Many of our tech tips are derivatives of ideas from others that we have modified for our purposes. In some cases, we have combined ideas from multiple people. We’ve attempted to attribute the authors of the ideas we’ve adapted. But in some cases, we can’t locate the original source of our inspiration. If you spot something of yours where we haven’t credited you, please kindly inform us so that we can rectify the situation.
Please note, we use WordPress exclusively as our development platform and most often incorporate Elegant Theme’s Divi.
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When you place Divi Blurb modules in the same row that have different size images it looks bad. You could solve the problem by photoshopping all the images to be the same identical size. Or you can fix the problem by applying a little CSS love. Here’s how.
When you embed a video into WordPress, YouTube will display related videos, possibly even clips from competitors. Here is how you prevent YouTube from displaying (un)related videos.
A common question we get: Where is the best place to add custom CSS code? Here are the answers. (Yes, there is more than one correct answer.)
Sometimes you want to make an entire column clickable in Divi. All you need to do is add a button the the bottom of the column and restyle it using CSS to: Make the button transparent Expand the button to cover the entire column Example Normal Column with Text, Image...
Sometimes you need more than the four columns that Divi provides. Here is a simple method to display a group of objects into more than one column.
Displaying page loading animation is an easy way to make your Divi websites unique and add a bit of class.
Sometimes you need to reduce the amount of content when web pages are displayed on a smartphone. The shortcode makes short work of that.
When I’m looking for a creative way to dress up a website, sometimes I’ll having images zoom-in or exhibit other effects when the mouse hovers over them. Here’s how to create those effects using Divi Image Modules.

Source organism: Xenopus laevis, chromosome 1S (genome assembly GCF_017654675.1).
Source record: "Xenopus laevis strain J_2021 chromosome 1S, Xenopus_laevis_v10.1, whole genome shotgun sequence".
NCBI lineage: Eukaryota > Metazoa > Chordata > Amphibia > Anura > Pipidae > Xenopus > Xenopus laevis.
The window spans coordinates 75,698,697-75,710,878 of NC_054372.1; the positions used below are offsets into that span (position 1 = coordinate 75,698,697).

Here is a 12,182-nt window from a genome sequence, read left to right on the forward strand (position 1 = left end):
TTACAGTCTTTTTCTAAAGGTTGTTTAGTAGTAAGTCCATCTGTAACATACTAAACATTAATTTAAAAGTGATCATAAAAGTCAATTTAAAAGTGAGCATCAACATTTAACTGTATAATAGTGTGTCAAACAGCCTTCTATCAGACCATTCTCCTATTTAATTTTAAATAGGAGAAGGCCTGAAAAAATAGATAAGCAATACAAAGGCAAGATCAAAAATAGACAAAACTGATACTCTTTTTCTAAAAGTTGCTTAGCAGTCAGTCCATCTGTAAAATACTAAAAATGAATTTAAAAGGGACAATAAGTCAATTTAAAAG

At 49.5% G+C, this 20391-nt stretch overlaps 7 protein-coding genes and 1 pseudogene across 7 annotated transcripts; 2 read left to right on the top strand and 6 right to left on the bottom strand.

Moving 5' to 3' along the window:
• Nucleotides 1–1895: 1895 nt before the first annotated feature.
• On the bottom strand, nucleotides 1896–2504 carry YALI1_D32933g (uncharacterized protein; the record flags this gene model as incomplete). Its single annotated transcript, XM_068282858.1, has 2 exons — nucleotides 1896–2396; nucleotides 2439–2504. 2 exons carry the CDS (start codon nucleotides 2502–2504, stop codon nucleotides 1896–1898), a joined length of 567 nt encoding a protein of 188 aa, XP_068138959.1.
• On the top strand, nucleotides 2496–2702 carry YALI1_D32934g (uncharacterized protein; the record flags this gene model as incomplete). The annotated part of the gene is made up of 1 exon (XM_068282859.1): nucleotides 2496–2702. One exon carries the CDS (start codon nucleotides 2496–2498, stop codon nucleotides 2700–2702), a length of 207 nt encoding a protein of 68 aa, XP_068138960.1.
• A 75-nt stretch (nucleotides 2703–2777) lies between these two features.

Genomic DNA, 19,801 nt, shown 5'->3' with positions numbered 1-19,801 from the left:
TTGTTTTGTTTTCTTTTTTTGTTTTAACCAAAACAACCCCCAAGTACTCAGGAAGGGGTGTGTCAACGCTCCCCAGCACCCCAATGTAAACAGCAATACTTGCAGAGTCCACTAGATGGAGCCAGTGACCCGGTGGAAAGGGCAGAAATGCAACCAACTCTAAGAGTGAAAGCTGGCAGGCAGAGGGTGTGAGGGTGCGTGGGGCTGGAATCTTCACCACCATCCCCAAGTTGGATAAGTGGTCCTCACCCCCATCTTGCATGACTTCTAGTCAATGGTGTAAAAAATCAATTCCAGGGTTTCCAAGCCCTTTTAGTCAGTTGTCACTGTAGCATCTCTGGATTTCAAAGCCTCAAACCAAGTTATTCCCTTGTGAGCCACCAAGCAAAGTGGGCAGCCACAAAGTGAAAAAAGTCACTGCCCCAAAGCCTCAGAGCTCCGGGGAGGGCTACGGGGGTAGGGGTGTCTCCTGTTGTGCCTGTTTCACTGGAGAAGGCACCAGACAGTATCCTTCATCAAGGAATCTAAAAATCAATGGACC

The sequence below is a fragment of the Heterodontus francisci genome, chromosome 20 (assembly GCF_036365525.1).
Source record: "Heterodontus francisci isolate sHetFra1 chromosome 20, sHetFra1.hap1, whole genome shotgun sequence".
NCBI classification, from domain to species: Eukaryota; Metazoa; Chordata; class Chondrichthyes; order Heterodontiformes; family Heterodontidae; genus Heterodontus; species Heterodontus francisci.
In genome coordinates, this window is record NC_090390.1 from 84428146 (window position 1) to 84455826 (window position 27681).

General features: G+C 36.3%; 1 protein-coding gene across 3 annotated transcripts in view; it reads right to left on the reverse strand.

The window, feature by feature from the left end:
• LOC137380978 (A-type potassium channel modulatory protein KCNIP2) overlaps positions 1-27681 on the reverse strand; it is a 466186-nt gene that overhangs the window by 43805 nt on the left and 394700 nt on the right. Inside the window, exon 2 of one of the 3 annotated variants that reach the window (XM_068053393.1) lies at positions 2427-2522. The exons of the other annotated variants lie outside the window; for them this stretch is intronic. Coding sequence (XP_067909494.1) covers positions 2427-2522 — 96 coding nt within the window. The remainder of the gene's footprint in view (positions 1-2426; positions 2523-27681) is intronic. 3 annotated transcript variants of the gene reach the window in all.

A common problem facing website designers is that images supplied by clients aren’t uniform. This trick forces all of the images to the same size.
To optimize the performance of websites running WordPress and Divi, I’ve compiled this list of tweaks that we have found useful.
Often a client will want a call-to-action button in the header of the website. Often they want their phone number in a big green button (or Call Now!) or sometimes a Request a Quote button. This can be done using Divi's Secondary Menu (which adds a thin menu at the...
Moving Divi’s default primary menu to the bottom of the header (instead of the middle) changes the aesthetics and makes room for other things (for example, a button with a phone number).
The WordPress job management plugins we tested had so many features that our clients were overwhelmed and frustrated. So we created our own Job Opening & Application Feature that is dead simple to use.
Divi Call to Action Cards provide the ability an unlimited variety of CTAs by combining any hover effect with any title placement choice with any overlay option with any background effect and optionally to add an AJAX-style spinner.
The Divi theme works great on mobile devices. But it doesn’t offer the option to pinch and zoom. Here is a simple way to add pinch and zoom.
To make a website inaccessible to visitors who are not logged in, we like to redirect them to an Under Construction page built using Divi. Here is how we do that.
Use Divi’s toggle module to create a call-to-action button that, instead of opening a new page, displays a contact form for the visitor to complete.
There are a total of 18 animations built into Divi. Here is how to use any of them anywhere on your website.
Elegant Theme's Divi comes with the 18 built-in animations. Divi allows you to apply limited numbers of them in a few places (images, submenu items and elsewhere). But with a little CSS magic they can be applied just about anywhere. See our article Use All 18 Divi...